Will the film have music, as is the done thing in Indian mainstream cinema?
Music is a very integral part of the film, in some parts. It will not be as full of music as a Bollywood film. However, in this movie, there is a theatre company. What the company play says about [Lord] Krishna is very relevant to the plot of the film. So there will be some songs that will feature naturally in the plot.
Do you watch Indian movies?
Yes, several. Right from Bollywood films to Satyajit Ray masterpieces. There is a truly great tradition of moviemaking here in India. I cannot give you a critique of the Indian movie business, though!
There does seem to be an Indian influence in some of your other films. Mission, for example, has a strange spiritual quality to it.
Yes, that film was an extraordinary experience for me, from start to finish. When I went to South America for the first time, I looked for the Gorami tribe. I could not find them. Eventually, I did, but they were so decimated by years of being ignored that they could not look me in the eye.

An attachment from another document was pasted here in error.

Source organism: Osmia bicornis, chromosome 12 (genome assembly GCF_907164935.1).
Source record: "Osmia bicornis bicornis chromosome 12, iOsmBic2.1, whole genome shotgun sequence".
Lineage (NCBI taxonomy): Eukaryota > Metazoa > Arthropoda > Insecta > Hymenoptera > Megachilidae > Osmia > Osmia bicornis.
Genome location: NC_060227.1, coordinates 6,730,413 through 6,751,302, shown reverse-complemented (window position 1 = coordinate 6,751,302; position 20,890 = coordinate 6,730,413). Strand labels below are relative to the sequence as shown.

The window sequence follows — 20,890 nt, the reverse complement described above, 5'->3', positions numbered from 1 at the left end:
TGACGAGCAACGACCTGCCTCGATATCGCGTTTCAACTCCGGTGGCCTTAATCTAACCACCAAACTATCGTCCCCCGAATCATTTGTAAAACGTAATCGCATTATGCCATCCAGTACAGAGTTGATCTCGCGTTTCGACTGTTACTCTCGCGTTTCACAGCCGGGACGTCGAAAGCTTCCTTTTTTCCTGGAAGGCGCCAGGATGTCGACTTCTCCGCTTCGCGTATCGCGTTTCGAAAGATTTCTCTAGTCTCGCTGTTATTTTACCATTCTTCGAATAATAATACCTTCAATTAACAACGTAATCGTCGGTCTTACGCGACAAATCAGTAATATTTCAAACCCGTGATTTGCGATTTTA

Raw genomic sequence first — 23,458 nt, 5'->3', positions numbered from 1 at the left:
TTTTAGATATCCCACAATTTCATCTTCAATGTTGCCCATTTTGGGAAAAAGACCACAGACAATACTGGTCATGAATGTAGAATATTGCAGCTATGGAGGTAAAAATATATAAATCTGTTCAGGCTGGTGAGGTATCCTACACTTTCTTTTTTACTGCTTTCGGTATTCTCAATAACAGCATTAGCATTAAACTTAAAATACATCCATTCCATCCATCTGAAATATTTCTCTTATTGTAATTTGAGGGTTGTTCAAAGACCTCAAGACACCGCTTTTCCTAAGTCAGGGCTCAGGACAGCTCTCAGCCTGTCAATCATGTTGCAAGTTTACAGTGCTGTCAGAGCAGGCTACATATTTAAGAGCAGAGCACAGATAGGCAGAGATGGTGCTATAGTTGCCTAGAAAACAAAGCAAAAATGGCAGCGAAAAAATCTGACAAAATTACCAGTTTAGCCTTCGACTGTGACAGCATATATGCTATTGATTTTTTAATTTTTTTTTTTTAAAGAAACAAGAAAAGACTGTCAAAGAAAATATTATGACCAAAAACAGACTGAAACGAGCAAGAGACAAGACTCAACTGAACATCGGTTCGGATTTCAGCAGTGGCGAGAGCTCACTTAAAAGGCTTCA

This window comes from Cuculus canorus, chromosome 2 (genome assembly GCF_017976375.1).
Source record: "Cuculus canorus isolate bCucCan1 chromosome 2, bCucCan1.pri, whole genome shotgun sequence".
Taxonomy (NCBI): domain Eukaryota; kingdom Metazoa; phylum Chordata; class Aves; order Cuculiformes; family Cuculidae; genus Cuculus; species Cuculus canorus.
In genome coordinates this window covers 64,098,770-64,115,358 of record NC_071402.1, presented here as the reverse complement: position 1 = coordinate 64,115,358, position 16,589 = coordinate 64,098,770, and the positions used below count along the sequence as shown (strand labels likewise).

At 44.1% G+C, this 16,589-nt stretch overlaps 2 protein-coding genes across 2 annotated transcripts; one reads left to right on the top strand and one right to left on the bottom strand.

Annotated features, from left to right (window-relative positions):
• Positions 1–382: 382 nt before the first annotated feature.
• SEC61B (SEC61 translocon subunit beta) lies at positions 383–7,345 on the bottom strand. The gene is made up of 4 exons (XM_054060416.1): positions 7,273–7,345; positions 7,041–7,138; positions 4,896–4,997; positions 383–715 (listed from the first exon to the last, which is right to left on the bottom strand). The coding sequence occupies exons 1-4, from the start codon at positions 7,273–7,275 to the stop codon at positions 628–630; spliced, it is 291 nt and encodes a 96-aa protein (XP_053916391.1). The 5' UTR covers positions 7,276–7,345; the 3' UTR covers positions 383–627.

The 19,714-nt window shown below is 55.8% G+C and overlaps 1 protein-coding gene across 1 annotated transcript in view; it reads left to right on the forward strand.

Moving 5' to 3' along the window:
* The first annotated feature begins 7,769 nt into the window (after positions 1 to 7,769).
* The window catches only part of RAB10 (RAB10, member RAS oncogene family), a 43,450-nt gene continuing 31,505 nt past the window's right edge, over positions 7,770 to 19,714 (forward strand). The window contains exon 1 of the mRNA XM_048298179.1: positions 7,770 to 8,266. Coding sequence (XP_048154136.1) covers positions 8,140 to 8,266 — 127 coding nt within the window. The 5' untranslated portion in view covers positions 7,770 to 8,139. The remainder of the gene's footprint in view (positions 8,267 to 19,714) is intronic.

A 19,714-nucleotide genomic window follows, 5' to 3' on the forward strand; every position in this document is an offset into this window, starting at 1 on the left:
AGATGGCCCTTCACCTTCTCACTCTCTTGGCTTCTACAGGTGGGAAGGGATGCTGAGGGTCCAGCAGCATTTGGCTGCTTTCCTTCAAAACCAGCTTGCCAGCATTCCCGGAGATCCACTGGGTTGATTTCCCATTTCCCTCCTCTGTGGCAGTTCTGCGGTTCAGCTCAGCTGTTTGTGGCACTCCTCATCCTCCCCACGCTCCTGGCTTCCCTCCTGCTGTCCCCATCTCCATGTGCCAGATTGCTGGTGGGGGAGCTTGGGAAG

I spent time living with another tribe that I eventually filmed. I cannot forget a conversation that I had with an elderly couple from that tribe. They suddenly asked me whether I would kill them after I had finished. When I asked them why they asked that, they replied, simply, "Because you white men always do!"
That was when the history of the white man really jumped up and bit me in the neck. Eventually, the tribe developed so much confidence in me that they invited me to be their chieftain.
Do you think the spiritualism of India affects other dimensions of India life, like Indian science? I ask because you have also made Fat Man And Little Boy, a film that questions the morality of science.
Indian culture certainly gives the Indian mind, including the mind of the Indian scientist, the ability to think out of the box. Much of Indian science seems intuitive and not bound by the rigid thinking of classical scientists.
Incidentally, we will be using some extremely modern science in the making of The Invaders.